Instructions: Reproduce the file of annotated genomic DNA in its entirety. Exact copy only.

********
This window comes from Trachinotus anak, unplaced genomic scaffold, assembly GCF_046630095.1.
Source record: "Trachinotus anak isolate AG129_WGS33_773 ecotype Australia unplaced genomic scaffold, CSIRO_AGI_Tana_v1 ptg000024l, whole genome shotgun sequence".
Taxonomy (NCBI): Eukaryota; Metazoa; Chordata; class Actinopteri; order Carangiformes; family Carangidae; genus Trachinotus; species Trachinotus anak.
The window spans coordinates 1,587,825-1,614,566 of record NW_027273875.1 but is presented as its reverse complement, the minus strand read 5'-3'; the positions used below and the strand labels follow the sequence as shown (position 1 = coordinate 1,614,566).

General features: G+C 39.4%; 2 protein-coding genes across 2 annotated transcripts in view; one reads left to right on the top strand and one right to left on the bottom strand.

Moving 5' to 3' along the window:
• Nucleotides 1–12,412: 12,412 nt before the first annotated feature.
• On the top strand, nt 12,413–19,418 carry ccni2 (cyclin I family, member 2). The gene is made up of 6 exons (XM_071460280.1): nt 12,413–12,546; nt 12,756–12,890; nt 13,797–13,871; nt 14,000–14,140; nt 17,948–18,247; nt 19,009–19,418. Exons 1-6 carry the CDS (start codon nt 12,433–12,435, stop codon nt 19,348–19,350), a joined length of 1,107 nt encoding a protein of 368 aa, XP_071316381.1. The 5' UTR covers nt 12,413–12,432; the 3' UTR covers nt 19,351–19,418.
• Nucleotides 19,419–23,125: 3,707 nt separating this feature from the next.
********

This window comes from Trachinotus anak, unplaced genomic scaffold, assembly GCF_046630095.1.
Source record: "Trachinotus anak isolate AG129_WGS33_773 ecotype Australia unplaced genomic scaffold, CSIRO_AGI_Tana_v1 ptg000024l, whole genome shotgun sequence".
Taxonomy (NCBI): Eukaryota; Metazoa; Chordata; class Actinopteri; order Carangiformes; family Carangidae; genus Trachinotus; species Trachinotus anak.
The window spans coordinates 1,587,825-1,614,566 of record NW_027273875.1 but is presented as its reverse complement, the minus strand read 5'-3'; the positions used below and the strand labels follow the sequence as shown (position 1 = coordinate 1,614,566).

General features: G+C 39.4%; 2 protein-coding genes across 2 annotated transcripts in view; one reads left to right on the top strand and one right to left on the bottom strand.

Moving 5' to 3' along the window:
• Nucleotides 1–12,412: 12,412 nt before the first annotated feature.
• On the top strand, nt 12,413–19,418 carry ccni2 (cyclin I family, member 2). The gene is made up of 6 exons (XM_071460280.1): nt 12,413–12,546; nt 12,756–12,890; nt 13,797–13,871; nt 14,000–14,140; nt 17,948–18,247; nt 19,009–19,418. Exons 1-6 carry the CDS (start codon nt 12,433–12,435, stop codon nt 19,348–19,350), a joined length of 1,107 nt encoding a protein of 368 aa, XP_071316381.1. The 5' UTR covers nt 12,413–12,432; the 3' UTR covers nt 19,351–19,418.
• Nucleotides 19,419–23,125: 3,707 nt separating this feature from the next.